Thursday, 5 February 2015
Debt recovery steps up a gear
The risk of being served with a winding-up order by creditors is greater than ever, according to Andrew Oranjuik, of Martin-Kaye Solicitors in Telford.
He said: “The traditional way of recovering a debt always used to be bringing proceedings through the county court or High Court. But increasingly, creditors are seemingly more willing to serve a statutory demand, or winding-up petition, to claim the money they are due.
“Although this option has always been available, it has become far more prevalent as businesses step up efforts to recover outstanding debts as quickly and efficiently as possible. Court proceedings can take a considerable time to resolve, but serving either a statutory demand or a winding-up petition will bring the matter before the court much more quickly.”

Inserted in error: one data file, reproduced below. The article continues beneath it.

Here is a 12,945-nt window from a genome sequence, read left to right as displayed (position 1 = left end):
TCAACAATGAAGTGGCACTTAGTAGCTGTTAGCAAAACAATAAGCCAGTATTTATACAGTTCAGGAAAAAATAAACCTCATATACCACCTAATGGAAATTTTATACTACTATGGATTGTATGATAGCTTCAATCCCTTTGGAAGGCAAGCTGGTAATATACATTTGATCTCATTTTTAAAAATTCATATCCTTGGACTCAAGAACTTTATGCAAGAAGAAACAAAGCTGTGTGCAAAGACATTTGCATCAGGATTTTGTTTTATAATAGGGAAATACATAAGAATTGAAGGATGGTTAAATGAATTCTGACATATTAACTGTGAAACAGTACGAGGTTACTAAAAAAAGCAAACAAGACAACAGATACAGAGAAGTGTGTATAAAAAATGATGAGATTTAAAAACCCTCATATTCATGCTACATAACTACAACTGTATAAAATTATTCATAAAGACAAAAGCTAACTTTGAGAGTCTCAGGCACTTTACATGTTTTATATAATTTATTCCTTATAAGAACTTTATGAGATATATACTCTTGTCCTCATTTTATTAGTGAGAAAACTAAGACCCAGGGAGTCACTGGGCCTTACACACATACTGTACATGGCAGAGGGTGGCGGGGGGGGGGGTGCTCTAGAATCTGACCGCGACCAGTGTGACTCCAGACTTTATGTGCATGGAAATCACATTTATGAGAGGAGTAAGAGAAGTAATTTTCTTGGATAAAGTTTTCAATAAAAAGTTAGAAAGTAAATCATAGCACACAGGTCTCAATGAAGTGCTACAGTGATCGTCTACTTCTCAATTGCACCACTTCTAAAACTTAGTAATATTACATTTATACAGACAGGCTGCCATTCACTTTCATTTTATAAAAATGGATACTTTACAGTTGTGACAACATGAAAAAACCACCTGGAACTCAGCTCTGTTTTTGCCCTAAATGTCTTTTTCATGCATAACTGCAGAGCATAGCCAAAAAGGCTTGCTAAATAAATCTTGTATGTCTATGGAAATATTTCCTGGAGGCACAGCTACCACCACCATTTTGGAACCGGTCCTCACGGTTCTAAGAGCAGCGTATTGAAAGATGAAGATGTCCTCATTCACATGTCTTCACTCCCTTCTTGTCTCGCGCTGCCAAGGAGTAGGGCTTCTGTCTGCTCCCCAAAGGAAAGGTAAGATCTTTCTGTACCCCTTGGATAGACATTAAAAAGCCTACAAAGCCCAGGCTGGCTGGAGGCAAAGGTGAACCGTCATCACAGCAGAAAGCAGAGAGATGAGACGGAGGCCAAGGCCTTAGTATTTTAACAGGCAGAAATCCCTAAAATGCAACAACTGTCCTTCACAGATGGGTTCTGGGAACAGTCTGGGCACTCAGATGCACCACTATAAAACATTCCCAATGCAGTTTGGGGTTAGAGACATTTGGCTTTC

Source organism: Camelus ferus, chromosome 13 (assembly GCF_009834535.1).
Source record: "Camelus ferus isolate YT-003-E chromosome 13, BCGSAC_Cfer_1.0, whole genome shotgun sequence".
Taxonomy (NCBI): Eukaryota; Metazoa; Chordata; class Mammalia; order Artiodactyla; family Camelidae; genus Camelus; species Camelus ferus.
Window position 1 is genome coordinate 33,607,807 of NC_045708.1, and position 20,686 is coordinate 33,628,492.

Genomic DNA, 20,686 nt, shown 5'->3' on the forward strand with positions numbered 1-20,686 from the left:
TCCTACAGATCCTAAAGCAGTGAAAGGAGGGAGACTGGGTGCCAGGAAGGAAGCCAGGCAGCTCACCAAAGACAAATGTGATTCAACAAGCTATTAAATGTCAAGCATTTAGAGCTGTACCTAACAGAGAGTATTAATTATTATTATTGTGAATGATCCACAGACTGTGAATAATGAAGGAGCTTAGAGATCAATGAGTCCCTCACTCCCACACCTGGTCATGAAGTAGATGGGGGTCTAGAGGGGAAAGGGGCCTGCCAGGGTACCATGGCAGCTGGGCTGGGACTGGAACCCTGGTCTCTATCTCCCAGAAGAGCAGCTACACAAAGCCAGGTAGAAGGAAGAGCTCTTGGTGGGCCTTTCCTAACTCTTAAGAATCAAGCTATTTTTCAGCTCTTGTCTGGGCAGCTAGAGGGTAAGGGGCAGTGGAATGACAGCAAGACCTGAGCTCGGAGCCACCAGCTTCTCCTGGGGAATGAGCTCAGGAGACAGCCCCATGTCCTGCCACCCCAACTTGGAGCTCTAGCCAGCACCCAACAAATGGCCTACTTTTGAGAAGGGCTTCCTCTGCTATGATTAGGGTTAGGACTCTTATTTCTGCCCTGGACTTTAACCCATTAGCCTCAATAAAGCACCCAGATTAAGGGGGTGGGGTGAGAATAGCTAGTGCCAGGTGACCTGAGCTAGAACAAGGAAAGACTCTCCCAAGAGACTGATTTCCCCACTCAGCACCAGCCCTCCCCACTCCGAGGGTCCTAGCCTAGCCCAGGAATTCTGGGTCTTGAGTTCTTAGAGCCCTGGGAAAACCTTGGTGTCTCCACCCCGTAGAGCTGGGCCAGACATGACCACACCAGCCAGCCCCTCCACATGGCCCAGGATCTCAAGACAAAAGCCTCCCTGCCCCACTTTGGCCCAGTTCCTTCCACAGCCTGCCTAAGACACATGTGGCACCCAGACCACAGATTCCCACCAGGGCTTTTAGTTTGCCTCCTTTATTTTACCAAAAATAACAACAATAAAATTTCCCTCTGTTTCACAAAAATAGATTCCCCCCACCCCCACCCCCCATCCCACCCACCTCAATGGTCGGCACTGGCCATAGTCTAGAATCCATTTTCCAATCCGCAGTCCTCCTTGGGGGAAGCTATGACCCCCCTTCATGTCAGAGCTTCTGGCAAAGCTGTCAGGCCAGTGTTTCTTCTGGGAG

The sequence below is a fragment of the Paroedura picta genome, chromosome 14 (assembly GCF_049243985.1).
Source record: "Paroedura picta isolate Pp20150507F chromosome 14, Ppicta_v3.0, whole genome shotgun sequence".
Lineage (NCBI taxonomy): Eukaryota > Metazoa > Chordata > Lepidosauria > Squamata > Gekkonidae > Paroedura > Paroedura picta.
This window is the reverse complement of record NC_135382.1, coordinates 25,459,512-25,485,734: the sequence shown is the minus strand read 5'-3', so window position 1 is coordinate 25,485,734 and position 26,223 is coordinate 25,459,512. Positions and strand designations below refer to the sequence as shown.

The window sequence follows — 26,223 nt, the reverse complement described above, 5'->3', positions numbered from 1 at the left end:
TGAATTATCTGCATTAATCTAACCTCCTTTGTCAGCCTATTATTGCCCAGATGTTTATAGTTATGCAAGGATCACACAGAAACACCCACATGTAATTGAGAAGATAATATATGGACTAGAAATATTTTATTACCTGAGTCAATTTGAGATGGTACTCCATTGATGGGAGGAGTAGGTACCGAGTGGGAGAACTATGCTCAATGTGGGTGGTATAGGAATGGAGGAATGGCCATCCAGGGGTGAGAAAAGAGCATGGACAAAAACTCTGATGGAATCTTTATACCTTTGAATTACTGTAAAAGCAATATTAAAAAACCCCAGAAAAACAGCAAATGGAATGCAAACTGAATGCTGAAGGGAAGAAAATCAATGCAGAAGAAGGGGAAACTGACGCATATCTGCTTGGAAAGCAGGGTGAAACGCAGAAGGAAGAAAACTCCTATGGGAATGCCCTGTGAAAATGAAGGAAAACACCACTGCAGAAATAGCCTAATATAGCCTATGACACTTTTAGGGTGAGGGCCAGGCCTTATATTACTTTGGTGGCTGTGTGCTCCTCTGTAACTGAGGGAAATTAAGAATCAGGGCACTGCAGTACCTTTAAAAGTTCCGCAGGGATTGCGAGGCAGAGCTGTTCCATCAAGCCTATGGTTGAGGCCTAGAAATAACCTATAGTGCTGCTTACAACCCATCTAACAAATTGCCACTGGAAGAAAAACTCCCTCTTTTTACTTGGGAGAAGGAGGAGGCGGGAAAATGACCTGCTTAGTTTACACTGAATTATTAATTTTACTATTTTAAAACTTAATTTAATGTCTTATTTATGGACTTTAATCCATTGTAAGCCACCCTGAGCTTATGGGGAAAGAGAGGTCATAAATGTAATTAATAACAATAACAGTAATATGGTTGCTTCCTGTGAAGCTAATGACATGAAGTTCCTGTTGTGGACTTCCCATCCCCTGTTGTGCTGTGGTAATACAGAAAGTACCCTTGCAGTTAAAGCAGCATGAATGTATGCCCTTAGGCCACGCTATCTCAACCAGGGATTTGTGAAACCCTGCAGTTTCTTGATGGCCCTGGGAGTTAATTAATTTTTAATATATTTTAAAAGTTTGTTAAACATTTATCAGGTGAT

Under current legislation, a company is deemed to be insolvent if it is served with a statutory demand and neglects to pay the outstanding amount, or reach agreement, within 21 days – even if it’s not actually insolvent.
Mr Oranjuik said: “If it gets to this stage, the creditor can use its demand as a basis to place the business into liquidation.
“There are measures which debtors can take to protect their position, however. If there is a legitimate dispute, they can contact the creditor at the earliest possible opportunity and ask them to confirm in writing that the demand is withdrawn. If this request is refused, then a court application can be made to prevent the creditor from either beginning or continuing winding-up proceedings.
“If a business finds itself being served with a statutory notice or winding-up order, it is important for them to take specialist legal advice immediately. Our commercial team has many years’ experience dealing with cases like this, and companies should ensure they take action as soon as they can or face serious consequences.”